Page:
Pitching the stars of Shark Tank can be a scary moment for entrepreneurs, but it's nothing compared with swimming with actual sharks. During a special episode of the show on Wednesday, it was the Sharks' turn to dive into the tank--literally and figuratively.

As part of the Discovery Channel's Shark Week, Barbara Corcoran, Mark Cuban, Daymond John, and Kevin O'Leary each spent time with real sharks--both in tanks and in the open ocean--to learn about various issues facing the predatory fish and then pitch one another on which oceanic organization was most deserving of a $50,000 donation. Robert Herjavec, the only Shark who didn't have to go underwater, joined the group on the set of the show to help decide on a winner.

It was the first time in the show's almost 10-year history that the Sharks had to show off their own pitching skills instead of judging pitches from budding entrepreneurs. Thanks to all of the Sharks' experience--and their fierce competitive streaks--the episode showcased their talent for landing deals. 

Here's how to pitch like a Shark:

1. Daymond John: Lead with compelling data.

John was the first into the water, hoping to win the $50,000 for the Bahamas National Trust after diving at its shark sanctuary on the island of Eleuthera. He opened his pitch with a shocking statistic that immediately grabbed the Sharks' attention.

"Sharks kill six people a year," John told his fellow investors. "And we kill 1,000 sharks an hour." John argued that replicating the Bahamas National Trust's standards for shark tourism in other countries could allow more humans to swim with sharks, generating more revenue for this niche industry that depends on their well being.

2. Kevin O'Leary: Present a problem and a solution.

Mr. Wonderful traveled to the Georgia Aquarium in Atlanta to swim with 40-foot whale sharks.

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"This is an endangered species," O'Leary told his fellow Sharks. "If we don't do something about this, your grandchildren will never experience these fish." O'Leary explained that the whale shark population has dropped in half in the past 75 years, and that the aquarium makes money to support whale sharks through ticket sales. The $50,000 would go to researching the animals in the wild and understanding more about their habits and why their numbers are shrinking.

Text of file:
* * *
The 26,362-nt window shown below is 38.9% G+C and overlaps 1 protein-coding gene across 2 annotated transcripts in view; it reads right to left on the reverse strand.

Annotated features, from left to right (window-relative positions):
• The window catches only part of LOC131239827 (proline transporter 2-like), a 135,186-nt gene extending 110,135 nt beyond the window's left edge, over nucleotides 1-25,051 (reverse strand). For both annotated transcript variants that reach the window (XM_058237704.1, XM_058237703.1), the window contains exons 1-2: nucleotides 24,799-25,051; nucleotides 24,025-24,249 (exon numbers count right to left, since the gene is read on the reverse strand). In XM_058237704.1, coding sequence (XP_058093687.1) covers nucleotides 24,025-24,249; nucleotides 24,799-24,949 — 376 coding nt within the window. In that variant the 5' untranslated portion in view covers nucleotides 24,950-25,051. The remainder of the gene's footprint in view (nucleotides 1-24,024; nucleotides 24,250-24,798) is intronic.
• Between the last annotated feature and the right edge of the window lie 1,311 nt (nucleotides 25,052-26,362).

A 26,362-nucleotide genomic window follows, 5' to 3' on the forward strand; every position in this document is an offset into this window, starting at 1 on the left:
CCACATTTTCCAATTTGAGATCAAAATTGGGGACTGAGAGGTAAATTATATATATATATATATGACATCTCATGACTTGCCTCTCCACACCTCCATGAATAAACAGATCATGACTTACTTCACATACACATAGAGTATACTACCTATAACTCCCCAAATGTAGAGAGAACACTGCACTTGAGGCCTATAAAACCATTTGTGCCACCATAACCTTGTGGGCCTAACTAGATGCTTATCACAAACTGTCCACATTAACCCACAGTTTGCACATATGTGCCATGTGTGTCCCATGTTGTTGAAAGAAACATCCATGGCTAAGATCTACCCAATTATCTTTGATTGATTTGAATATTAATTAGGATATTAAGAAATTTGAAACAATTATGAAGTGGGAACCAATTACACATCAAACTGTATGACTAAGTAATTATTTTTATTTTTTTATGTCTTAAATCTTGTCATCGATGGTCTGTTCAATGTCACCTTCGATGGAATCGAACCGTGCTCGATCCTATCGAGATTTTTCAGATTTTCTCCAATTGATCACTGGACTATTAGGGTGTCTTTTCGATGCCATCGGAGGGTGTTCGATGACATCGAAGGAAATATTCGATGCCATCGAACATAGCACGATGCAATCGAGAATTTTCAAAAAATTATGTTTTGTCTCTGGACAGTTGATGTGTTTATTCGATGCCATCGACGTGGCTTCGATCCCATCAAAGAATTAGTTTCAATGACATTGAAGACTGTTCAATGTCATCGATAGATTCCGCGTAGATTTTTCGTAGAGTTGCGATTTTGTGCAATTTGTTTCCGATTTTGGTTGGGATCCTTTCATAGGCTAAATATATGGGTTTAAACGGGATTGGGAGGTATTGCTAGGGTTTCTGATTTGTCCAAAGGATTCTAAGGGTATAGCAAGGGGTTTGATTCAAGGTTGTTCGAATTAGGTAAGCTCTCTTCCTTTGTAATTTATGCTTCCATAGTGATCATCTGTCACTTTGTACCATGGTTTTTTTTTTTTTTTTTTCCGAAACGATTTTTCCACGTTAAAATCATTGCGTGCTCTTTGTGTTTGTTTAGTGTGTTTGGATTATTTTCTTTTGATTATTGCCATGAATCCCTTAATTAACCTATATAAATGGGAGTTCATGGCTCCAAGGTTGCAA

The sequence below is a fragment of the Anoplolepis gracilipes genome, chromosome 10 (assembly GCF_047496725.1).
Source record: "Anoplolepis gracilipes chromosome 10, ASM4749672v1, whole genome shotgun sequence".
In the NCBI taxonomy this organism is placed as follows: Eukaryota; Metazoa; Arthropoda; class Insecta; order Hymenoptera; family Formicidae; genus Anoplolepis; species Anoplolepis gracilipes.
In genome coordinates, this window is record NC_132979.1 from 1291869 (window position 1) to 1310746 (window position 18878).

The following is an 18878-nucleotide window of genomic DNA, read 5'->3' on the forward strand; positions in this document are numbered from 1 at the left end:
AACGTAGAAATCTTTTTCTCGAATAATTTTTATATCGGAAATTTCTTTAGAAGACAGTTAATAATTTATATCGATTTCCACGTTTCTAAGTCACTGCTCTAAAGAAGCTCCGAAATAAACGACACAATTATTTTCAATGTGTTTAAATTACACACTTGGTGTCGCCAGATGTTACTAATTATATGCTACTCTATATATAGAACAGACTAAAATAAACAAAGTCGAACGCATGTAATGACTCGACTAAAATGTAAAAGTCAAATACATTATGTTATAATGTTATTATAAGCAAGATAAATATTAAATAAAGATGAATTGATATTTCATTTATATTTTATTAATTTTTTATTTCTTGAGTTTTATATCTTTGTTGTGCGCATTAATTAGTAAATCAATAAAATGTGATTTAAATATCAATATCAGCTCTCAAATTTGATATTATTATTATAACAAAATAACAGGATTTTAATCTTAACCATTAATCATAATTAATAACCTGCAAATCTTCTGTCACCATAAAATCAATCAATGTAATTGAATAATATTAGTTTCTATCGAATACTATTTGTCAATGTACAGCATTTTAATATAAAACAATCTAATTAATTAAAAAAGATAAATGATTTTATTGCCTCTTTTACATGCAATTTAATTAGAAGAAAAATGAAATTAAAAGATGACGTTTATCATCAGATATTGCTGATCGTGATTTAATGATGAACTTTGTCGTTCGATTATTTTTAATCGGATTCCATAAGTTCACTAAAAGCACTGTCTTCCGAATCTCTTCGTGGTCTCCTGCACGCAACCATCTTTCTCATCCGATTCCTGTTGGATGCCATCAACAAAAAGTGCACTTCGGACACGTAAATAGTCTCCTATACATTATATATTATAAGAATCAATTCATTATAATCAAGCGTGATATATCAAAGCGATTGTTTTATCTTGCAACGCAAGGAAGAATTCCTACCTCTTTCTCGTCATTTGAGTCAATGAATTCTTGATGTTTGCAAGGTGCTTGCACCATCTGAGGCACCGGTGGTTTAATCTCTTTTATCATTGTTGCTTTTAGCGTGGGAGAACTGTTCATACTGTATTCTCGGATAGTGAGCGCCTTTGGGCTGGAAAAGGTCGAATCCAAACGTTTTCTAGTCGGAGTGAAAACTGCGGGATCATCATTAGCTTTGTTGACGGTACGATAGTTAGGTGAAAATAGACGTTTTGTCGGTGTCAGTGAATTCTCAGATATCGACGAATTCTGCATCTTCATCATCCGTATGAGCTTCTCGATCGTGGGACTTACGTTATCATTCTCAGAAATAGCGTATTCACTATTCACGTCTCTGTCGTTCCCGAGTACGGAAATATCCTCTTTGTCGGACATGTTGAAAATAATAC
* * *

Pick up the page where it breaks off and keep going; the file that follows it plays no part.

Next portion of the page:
3. Barbara Corcoran: Sell the individual, not just the business.

Corcoran was pitching University of Miami professor Dr. Neil Hammerschlag, who works with the university's shark research and conservation.

"You all know how important it is to have an entrepreneur to build a business," Corcoran said. "Dr. Neil is just like the entrepreneurs we all dream about: He's passionate, he believes in his cause, and he's making a change." She explained how Hammerschlag tags sharks off the coast of Miami, allowing humans to track them for safety reasons, while simultaneously giving scientists the opportunity to study them. 

4. Mark Cuban: Create a moral imperative.

Cuban pitched Shark Allies, an organization that works to protect sharks from threats like finning, where fishermen cut off their fins and throw the sharks back into the water. Unable to swim, the sharks quickly drown. About 70 million sharks die every year from finning, Cuban explained.

"If we don't partner with Shark Allies and stop this, there won't be any sharks to tag, there will be no sharks left in the aquarium, there will be no sharks for people to go and visit in the Bahamas," Cuban said. By outlining the principle that finning is immoral, Cuban appealed to the other Sharks' sense of right and wrong.

In the end, the Sharks decided to award the $50,000 to the Bahamas National Trust, with Daymond matching the contribution to bring the total to $100,000. While swimming with real sharks might seem scarier than pitching the hosts of Shark Tank, Corcoran noted that the experience was much more intimidating than she expected.

"I'm very nervous going in there, and I'm pitching four of my good friends," she said. "I can't even imagine being an entrepreneur and pitching us."